Indian Women's Lives Improved After 'Chicken's Friend' Training

INDIA - Projects in India have improved the access of smallholder poultry and small ruminant farmers to markets and given people opportunities to improve their lives, especially women.
calendar icon 8 September 2015
clock icon 4 minute read

Through the South Asia Pro-Poor Livestock Policy Programme (SAPPLPP), the UN's Food and Agriculture Organisation (FAO) helped strengthen the implementation of sustainable small ruminant and smallholder poultry rearing interventions in two selected districts of India.

The projects overcame major constraints to enable smallholder livestock keepers to collectively access required inputs and benefit from the expanding market for small ruminant products.

A joint initiative between FAO and the National Dairy Development Board of India (NDDB), the field projects were designed as ‘integrated’ interventions linking each stage of the value chain from improving productivity and facilitating access to inputs, to supporting institutions of smallholder rearers to collectively access markets.

The FAO said the projects have improved food security and increased income levels in the two states of Madhya Pradesh and Rajasthan.

Training helps reduce poultry disease losses – the story of Dittu Bai

The village of Sad, in a remote and hilly area of India’s central Madhya Pradesh State, has some 350 homes with backyard poultry as a mainstay of livelihood.

Selling chickens in the local market fetches good money. But waves of poultry deaths caused by viral infections have often left villagers struggling to make ends meet.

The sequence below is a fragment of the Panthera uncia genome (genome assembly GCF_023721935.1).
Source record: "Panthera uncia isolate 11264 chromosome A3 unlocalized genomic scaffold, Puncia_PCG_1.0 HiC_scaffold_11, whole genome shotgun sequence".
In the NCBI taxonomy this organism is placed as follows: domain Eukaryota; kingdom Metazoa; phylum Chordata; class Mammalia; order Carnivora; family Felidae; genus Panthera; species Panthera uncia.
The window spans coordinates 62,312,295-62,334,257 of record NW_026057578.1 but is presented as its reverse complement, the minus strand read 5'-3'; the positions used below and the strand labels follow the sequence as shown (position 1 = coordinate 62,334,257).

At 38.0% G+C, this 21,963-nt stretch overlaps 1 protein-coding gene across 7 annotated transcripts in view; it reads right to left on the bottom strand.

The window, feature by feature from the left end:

Most often Newcastle disease has been the culprit, wiping away entire flocks.

“Chicken mortality was as high as 75 per cent and our 'murgi sakhis', which is a Hindi word that translates as ‘chicken’s friend’ – local women trained in basic veterinarian skills for poultry - have brought it down to around 40 per cent,” said Prem Thakur of Sampark, one of the Indian NGO implementing the FAO-supported project. Things have indeed changed since the murgi sakhis started vaccination and deworming work in 2014.

Dittu Bai Parmar, of the Patelia tribe, is a much sought after murgi sakhi in Sad and neighbouring areas. A secondary school graduate, she underwent a five-day residential training along with 16 other sakhis.

Dittu Bai attributes the fall in poultry mortality mainly to the vaccination and deworming work carried out by the murgi sakhis, and following a few good management protocols. According to her, “Ranikhet”, the local name for Newcastle disease, was the most common cause of bird mortality.

Now if anyone in Sad or neighbouring areas has a sick fowl Dittu Bai is readily available on a mobile phone. The vaccines and medicines generally come from the government’s veterinary hospital.

“When I visit a village for deworming or other treatment I also tell them about the next vaccination dates.” Her rates for vaccination and deworming services are as low as two rupees, a little over US$0.03 per bird.

At the beginning of the project, Dittu Bai was making 1000 rupees (US$16). Now, she earns between 1500 to 2000 rupees (roughly US$25-35) a month.

Not a large sum by city standards but, as she says, “I don’t have to ask the moneylender when it’s time to buy books or school uniforms for the children or for treatment of small ailments.”

Another community ‘vet’, Shruti Bai’s work as a 'murgi sakhi' made her so popular with fellow villagers in Sad that she successfully ran for the local elections, and now leads the village council.

Taking advantage of her poultry rearing technology, her husband bought some 400 chicks of Kadaknath, a rare indigenous breed, and the family made a fortune selling the matured birds in the market.

As for the sakhi women, they have become more economically independent and self sufficient.

© 2000 - 2024 - Global Ag Media. All Rights Reserved | No part of this site may be reproduced without permission.